One of the the many challenges that stuck-at-home language learners (people who for whatever reason can’t travel) face is that they miss out on necessary, vital error-correction from native speakers and exposure to correct forms – something that comes often when learning through speaking in an immersion context.
In my time abroad, I’ve always had native speaker friends to correct me when I say something wrong, or help me fix up sloppy pronunciation in conversation.
I remember a friend mocking me years ago over my use of the Arabic word, ghabi (غبي) (stupid in English). For some reason I picked it up incorrectly and had been pronouncing it as ghobi which resulted in me sounding very ghabi to everybody who heard it. Through my friend’s well-intentioned ridicule, I started speaking it correctly. Error-correction like this is a natural and vital part of the language learning process.
People at home unfortunately miss out on this kind of input.
When we’re stuck at home, perhaps working a 9-5 job or attending college, we aren’t always able to readily consult native speakers.
And it’s not just about consulting either – it’s about being around them long enough that they’re exposed to your language level in many different conversational contexts, and therefore have opportunities to correct your errors (and of course for you also to be exposed and to correct yourself).
Now, obviously Skype and various other voice chat options are extremely useful but let’s face it, finding native speakers who are willing to spend enough time with you over chat software can also be difficult. Unless these people are real friends or have some other reason for investing time with you (i.e. money or language exchange) it’s not easy.
This is where Rhinospike and Forvo are indispensable tools
These tools both have essentially the same goal in mind: you, the learner, submit a piece of writing and native speakers will say it for you. It gives you a chance to hear exactly how it should be said, and they can correct you at the same time (Lang-8 has a similar goal but for writing rather than speaking).
- It allows you to request anything from a word to a block of text to be read out by a native speaker. You could, theoretically, ask for a letter, conversation or short story to be read.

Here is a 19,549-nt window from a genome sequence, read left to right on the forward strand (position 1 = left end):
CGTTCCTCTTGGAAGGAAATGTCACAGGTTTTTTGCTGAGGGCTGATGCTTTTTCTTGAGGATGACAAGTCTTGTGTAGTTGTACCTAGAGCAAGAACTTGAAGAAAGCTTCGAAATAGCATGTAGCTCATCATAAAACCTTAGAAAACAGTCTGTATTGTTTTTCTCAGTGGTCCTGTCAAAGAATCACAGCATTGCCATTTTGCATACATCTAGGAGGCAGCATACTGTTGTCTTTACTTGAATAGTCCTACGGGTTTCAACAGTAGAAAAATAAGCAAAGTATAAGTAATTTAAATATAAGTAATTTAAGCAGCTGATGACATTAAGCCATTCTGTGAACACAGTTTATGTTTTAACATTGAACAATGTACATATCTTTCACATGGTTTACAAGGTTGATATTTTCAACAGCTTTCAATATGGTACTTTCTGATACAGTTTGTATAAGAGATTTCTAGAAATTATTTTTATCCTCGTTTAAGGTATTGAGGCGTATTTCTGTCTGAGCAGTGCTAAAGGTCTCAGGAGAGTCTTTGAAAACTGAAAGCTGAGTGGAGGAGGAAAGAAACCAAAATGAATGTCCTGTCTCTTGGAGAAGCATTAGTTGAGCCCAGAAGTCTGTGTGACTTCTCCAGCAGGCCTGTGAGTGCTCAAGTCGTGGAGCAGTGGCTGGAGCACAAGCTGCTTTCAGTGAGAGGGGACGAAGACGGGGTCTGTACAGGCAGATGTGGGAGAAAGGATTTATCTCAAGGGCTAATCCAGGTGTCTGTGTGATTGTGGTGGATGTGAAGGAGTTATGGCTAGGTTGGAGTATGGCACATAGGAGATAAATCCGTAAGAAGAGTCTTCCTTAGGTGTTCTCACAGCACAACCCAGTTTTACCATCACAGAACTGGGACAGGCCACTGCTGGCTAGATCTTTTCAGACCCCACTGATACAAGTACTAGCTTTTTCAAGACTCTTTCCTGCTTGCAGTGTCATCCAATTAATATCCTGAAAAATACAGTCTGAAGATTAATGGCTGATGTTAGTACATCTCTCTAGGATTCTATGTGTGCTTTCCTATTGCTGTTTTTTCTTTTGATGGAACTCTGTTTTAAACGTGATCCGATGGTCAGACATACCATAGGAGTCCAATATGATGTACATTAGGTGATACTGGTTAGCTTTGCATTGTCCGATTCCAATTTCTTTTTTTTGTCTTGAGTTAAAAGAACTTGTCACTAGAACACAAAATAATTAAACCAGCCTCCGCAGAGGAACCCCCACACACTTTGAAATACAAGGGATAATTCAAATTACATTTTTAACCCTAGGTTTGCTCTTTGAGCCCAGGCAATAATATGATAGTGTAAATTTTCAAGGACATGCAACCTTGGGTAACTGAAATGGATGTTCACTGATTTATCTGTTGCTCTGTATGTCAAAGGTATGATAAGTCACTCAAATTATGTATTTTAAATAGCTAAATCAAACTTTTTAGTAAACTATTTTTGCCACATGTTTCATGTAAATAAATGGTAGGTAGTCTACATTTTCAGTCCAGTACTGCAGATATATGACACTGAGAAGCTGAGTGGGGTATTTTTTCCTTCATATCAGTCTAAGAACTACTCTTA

- By helping others in your native language, you “bump” yourself up the queue for having your own requests responded to.
- It has an excellent feature to request a transcription of an audio file or YouTube video. If you’ve ever watched a foreign language video or listened to a radio segment and haven’t been able to ‘catch’ what’s being said, this is a really useful option to have.
- At the time of this writing, it boasts 10462 recordings in 51 languages, with very few recordings in less common, more exotic languages.
- Forvo is for word pronunciation specifically, so the option to submit large blocks of text isn’t there. It does however allow you to submit multi-word terms and phrases.
- It has a nifty search function so you can search for a word you’re unsure about and quickly find a native-spoken submission.
- It also lists words in categories which makes it easier to find what you’re looking for.
- At the time of this writing, Forvo boasts 1,172,633 words, 1,222,657 pronunciations and 281 languages.
- Its list of languages contains a lot more less-common ones than Rhinospike does.
Combine them both for maximum advantage
I use both of these excellent tools together where I’m able to.
Forvo is good for a quick reference, as it has such an enormous database of words available. Using the search box, you can usually find what you’re looking for (sometimes you have to play around with different word forms to get the right results).
If you have time to wait, Rhinospike is good to hear exactly what you need (though most of us don’t like waiting). You can browse through previous submissions however and sometimes you’ll get lucky and find exactly, or close enough to what you need.
These are both fantastic, completely free tools and especially useful to the stuck-at-home language learner.
What are your thoughts? Any similar sites out there that you’d suggest?
This was written by Donovan Nagel.
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